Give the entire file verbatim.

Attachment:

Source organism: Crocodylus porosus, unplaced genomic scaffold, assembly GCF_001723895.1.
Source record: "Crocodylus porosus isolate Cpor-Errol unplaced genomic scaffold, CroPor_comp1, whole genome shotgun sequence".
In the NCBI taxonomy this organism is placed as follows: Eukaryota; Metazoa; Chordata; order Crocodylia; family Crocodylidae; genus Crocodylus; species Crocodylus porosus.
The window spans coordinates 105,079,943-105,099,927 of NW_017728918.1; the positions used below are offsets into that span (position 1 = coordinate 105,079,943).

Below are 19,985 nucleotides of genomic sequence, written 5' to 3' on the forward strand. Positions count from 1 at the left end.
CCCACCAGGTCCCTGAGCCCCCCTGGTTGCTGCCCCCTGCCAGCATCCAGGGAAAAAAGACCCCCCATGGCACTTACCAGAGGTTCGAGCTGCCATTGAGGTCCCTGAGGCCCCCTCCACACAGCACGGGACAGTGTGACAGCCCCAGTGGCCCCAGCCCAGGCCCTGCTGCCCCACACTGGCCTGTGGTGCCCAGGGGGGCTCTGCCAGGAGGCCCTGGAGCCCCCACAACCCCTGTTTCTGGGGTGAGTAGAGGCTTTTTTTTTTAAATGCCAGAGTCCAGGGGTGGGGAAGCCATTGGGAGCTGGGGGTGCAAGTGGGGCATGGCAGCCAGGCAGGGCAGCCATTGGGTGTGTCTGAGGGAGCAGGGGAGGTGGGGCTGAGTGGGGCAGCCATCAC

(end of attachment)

Source organism: Crocodylus porosus, unplaced genomic scaffold, assembly GCF_001723895.1.
Source record: "Crocodylus porosus isolate Cpor-Errol unplaced genomic scaffold, CroPor_comp1, whole genome shotgun sequence".
In the NCBI taxonomy this organism is placed as follows: Eukaryota; Metazoa; Chordata; order Crocodylia; family Crocodylidae; genus Crocodylus; species Crocodylus porosus.
The window spans coordinates 105,079,943-105,099,927 of NW_017728918.1; the positions used below are offsets into that span (position 1 = coordinate 105,079,943).

Below are 19,985 nucleotides of genomic sequence, written 5' to 3' on the forward strand. Positions count from 1 at the left end.
CCCACCAGGTCCCTGAGCCCCCCTGGTTGCTGCCCCCTGCCAGCATCCAGGGAAAAAAGACCCCCCATGGCACTTACCAGAGGTTCGAGCTGCCATTGAGGTCCCTGAGGCCCCCTCCACACAGCACGGGACAGTGTGACAGCCCCAGTGGCCCCAGCCCAGGCCCTGCTGCCCCACACTGGCCTGTGGTGCCCAGGGGGGCTCTGCCAGGAGGCCCTGGAGCCCCCACAACCCCTGTTTCTGGGGTGAGTAGAGGCTTTTTTTTTTAAATGCCAGAGTCCAGGGGTGGGGAAGCCATTGGGAGCTGGGGGTGCAAGTGGGGCATGGCAGCCAGGCAGGGCAGCCATTGGGTGTGTCTGAGGGAGCAGGGGAGGTGGGGCTGAGTGGGGCAGCCATCAC